L'Abri Newsletter, June 2017

May 25, 2017

Dear L’Abri praying family,

How has the Lord led your life lately? Although I have not been able to provide updates as often as I would have liked, I thank you for your continued prayer and gifts. Here in Korea, we have been through several significant events such as more nuclear tests and missile launches in the North, the American response including THAAD and an aircraft carrier, the impeachment of the President, and the election of a new one.

All of this has left our nation weary, and young people in particular have been shaken a lot by recent events. Political instability always affects the poor and the young the most. It is easy not only to waste money and time in these uncertain times but also to be left with a broken heart and a shaken sense of identity.

Many young people in Korea are economically, socially, and psychologically insecure. Neologisms representing ever deeper frustration and resignation are becoming popular in the media. As a reporter wrote in a book titled Cynical Society, unlimited competition throws them into a terrible sense of inferiority and hopelessness.

What do people need in these times? The answer is not to eat and drink your worries away, or to curse the society and try to flee abroad. It is not to seek some sort of “total solution” as our politicians like to offer, nor to follow the motto of Amor Fati (“love your fate”) that Professor Nan-Do Kim taught his students. All of them are either too unrealistic or too romantic. I would much rather follow Henri Nouwen’s suggestion of “a place with food, conversation and comfort.” Nouwen speaks not only of a physically comfortable space, but also of space in our minds where the body and soul can rest together.

Is there such a place on this Earth? This morning, I read the words that King Solomon spoke to his people after he finished building the Temple and his palace: “Praise be to the Lord, who has given rest to his people Israel just as he promised. Not one word has failed of all the good promises he gave through his servant Moses.” (1 Kings 8:56) The word “rest” (menuha) is usually translated into Korean with a word that implies social stability, but its original meaning is the Sabbath and rest that comes from God. It is also often used in the Bible to describe a place of spiritual rest, an eternal Sabbath in the soteriological sense. It means resting our bodies after hard labor, the peace that follows a bloody war, a comfortable state free from anxiety, and finally the salvation of our bodies and souls from pain and sin.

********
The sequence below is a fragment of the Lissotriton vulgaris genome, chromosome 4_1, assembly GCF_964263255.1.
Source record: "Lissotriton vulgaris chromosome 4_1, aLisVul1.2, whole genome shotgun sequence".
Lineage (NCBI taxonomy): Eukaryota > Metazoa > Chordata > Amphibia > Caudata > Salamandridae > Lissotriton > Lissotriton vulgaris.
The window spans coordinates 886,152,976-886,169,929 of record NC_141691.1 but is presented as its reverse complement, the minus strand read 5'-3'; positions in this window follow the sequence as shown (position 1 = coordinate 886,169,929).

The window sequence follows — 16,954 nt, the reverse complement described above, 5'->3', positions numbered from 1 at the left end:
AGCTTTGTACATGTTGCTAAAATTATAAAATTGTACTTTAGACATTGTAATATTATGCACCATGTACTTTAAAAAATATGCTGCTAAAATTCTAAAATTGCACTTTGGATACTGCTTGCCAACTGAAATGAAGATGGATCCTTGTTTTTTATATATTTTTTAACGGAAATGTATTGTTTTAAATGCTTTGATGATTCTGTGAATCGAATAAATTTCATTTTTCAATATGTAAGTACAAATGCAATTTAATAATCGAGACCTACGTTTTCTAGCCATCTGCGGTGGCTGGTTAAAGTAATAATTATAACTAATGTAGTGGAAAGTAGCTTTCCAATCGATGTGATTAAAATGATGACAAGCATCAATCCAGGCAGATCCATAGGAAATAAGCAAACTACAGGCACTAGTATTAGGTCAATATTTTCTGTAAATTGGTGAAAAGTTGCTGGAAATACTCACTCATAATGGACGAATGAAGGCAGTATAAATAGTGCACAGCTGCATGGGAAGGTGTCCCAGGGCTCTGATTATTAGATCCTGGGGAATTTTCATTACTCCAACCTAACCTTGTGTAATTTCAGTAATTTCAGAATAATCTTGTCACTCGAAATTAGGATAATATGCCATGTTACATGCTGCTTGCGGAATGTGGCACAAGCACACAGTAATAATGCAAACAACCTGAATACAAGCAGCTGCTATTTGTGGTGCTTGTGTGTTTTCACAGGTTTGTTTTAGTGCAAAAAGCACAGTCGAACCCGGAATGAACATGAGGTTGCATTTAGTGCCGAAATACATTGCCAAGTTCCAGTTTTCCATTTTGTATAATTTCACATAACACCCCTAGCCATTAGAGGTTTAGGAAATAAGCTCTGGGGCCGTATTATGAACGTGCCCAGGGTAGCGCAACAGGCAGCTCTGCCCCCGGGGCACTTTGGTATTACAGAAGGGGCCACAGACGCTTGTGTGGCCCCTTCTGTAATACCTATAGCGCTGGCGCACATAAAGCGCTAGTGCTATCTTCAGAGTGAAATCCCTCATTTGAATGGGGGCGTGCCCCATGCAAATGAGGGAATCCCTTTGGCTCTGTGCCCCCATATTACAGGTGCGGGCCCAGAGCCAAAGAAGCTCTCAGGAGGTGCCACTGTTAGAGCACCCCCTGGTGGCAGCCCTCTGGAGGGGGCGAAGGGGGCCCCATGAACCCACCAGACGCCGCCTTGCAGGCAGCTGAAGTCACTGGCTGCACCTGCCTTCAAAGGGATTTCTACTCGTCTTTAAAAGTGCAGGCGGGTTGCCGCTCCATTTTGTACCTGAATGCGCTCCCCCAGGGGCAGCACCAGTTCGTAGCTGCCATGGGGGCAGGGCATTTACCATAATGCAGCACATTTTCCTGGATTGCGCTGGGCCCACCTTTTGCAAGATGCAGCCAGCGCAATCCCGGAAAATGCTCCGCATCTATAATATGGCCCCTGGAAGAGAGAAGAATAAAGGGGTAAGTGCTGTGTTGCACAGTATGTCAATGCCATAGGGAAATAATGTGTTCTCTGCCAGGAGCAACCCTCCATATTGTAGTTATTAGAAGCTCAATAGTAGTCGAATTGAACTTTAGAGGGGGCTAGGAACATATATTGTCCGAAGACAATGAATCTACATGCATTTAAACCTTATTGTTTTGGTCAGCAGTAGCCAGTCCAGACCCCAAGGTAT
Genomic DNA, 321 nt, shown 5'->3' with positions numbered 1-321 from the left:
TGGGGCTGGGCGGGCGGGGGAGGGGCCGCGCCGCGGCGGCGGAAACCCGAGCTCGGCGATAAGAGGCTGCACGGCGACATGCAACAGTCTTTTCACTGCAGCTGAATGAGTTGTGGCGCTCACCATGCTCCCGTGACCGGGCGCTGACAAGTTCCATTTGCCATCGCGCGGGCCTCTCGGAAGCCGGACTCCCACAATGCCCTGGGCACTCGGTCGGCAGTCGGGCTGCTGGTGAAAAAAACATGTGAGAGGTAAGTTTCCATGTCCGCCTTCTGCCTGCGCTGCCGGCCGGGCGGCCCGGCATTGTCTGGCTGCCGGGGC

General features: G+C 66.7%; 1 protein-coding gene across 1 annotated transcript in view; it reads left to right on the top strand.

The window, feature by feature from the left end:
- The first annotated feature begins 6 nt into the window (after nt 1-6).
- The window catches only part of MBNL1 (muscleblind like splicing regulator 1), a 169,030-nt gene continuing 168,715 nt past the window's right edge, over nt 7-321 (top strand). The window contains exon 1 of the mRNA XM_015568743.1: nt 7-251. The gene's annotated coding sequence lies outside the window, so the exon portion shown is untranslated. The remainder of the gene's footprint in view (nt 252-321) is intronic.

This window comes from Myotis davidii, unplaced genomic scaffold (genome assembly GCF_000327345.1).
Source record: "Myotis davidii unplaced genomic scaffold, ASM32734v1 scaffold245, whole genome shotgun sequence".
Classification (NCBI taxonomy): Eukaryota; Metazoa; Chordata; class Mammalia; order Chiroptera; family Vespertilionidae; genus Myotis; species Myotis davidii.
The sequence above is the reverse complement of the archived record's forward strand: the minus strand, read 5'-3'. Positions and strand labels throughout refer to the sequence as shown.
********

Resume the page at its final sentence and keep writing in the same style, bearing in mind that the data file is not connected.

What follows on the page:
What we so desperately need in this country is rest in this sense. Young people who have suffered so much from anxiety, frustration, and a persistent sense of inferiority are also in great need of true rest. Jesus prescribed rest when His disciples were exhausted from their interaction with other people: “Come with me by yourselves to a quiet place and get some rest.” (Mark 6:31)

Sabbath means stopping what you’ve been doing all along. It means trying something else. In order to achieve peace, we need to take a break from all the anxiety and competition. Dr. Bong-Ho Son wrote in Taking a Short Break that “the rest that we need is rest from competing with all these other people for money, power, and prestige.” So many of us have been obsessed with these three things. Koreans can only experience a good rest when we heed his advice.

Unfortunately, true rest cannot be manufactured. It doesn’t come along by itself, and it is not something we can reach by running away. It cannot be won or acquired; it must be a given to us. Jesus told us that He is the only one who can give us true rest: “Come to me, all you who are weary and burdened, and I will give you rest.” (Matthew 11:28) True rest is a gift that follows the restoration of relationships, both among nations and between God and ourselves.

The prophet Elijah was a spiritual giant, but even he became completely exhausted and even suicidal after confronting the political and religious oppression of Jezebel. He was desperate for rest. But then “an angel touched him and said, ‘Get up and eat.’” When Elijah had eaten and rested a bit more, “The angel of the Lord came back a second time and touched him and said, ‘Get up and eat, for the journey is too much for you.’” (1 Kings 19:5-7) The food in this story reminds us of the Last Supper, or Jesus’ promise to the church in Laodicea that “If anyone hears my voice and opens the door, I will come in and eat with him, and he with me.” (Revelations 3:20) The gentle touch (nahga) of the angel means fellowship with the Lord who gives us new strength, and the warmth with which He caresses us.

This summer, I hope that you will find some space to stop that which has kept you so busy lately and to give your body and soul a much-needed rest and fellowship with our Father. I hope that the whole country and its young men and women can find true peace in God and find new strength.

Several of us at L’Abri are suffering from illnesses. Julia commutes to school in Yangpyeong every week, which I suspect might have made her anemia worse. SeongWoo, a student, is allergic to pollen. Haejin has a bad back, ChungSeong has a dry cough, and my right arm hasn’t fully recovered from the injury I had in February. Alessandra in Brazilian L’Abri is fighting cancer. Please pray for all of us.

SamWon and KyungOk don’t even have time to be sick, as they are so busy this term. I miss Kijin, my son, who has left L’Abri to focus more on his business.

We are preparing two small forums this summer, the first in August 3-5 and the second in August 10-12. Anyone who would like to share what they have studied and get feedback from the point of view of the Christian worldview is welcome to visit. Please see our website for the registration guide.

Yours truly,


Translated by Kijin

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